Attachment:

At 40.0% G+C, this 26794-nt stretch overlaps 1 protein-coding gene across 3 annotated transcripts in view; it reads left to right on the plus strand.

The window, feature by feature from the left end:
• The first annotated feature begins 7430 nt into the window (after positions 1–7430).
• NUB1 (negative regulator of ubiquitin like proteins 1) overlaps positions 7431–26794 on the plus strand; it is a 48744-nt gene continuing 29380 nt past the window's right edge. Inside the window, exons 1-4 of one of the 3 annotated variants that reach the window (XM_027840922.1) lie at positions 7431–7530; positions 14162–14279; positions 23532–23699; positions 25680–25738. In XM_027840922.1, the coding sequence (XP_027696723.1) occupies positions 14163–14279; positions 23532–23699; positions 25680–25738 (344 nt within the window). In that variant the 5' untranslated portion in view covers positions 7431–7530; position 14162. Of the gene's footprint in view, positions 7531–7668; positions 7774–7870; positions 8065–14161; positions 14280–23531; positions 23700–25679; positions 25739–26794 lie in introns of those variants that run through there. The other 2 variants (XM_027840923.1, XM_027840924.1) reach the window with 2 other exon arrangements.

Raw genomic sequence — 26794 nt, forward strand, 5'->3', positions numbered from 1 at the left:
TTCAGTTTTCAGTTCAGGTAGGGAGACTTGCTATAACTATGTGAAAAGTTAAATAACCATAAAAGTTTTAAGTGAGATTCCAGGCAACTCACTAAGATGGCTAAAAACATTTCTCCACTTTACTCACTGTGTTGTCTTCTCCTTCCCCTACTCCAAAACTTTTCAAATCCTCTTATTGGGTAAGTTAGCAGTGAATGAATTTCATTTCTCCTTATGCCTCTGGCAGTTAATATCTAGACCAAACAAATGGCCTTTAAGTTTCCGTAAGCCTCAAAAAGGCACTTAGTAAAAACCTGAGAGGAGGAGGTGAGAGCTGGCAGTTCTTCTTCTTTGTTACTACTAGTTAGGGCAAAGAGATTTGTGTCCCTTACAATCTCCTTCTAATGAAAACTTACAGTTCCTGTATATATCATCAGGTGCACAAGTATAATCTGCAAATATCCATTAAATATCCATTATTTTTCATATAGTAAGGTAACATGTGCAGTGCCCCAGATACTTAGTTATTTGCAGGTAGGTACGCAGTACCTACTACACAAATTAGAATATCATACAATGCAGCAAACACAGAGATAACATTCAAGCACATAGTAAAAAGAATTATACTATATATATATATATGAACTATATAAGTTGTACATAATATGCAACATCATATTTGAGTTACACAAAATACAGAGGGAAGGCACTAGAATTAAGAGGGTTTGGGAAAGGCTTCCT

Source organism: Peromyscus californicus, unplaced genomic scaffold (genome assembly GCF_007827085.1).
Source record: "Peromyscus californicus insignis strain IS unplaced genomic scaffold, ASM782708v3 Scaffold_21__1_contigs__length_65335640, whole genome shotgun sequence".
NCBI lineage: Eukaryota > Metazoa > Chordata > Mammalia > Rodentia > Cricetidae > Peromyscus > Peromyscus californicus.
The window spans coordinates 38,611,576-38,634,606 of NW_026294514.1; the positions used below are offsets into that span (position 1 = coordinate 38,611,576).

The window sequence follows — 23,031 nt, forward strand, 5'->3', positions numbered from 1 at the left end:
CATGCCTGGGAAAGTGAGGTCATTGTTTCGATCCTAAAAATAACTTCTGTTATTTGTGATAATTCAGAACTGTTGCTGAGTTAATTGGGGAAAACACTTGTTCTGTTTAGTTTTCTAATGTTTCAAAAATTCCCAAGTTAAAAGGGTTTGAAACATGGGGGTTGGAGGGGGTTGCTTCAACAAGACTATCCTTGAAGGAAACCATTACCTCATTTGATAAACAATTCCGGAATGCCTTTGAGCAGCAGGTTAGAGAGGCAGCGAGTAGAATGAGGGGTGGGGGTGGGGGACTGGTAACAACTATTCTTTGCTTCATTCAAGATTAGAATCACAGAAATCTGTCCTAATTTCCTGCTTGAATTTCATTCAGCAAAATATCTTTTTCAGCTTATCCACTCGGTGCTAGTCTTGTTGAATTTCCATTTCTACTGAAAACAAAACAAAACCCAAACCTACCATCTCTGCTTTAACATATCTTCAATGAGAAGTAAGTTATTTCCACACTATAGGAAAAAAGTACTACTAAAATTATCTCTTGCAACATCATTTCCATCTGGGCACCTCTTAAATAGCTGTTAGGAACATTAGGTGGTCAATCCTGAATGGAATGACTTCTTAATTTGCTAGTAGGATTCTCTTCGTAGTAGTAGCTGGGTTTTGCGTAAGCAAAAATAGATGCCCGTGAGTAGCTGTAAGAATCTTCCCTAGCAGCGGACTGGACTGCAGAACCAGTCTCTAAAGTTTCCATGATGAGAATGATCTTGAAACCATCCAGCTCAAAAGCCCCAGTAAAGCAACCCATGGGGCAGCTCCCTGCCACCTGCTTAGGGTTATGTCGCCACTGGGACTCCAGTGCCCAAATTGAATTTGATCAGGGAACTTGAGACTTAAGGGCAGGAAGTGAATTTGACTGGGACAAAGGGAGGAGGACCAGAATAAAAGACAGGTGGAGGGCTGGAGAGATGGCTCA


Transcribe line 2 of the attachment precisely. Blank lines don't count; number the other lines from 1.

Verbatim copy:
The window, feature by feature from the left end: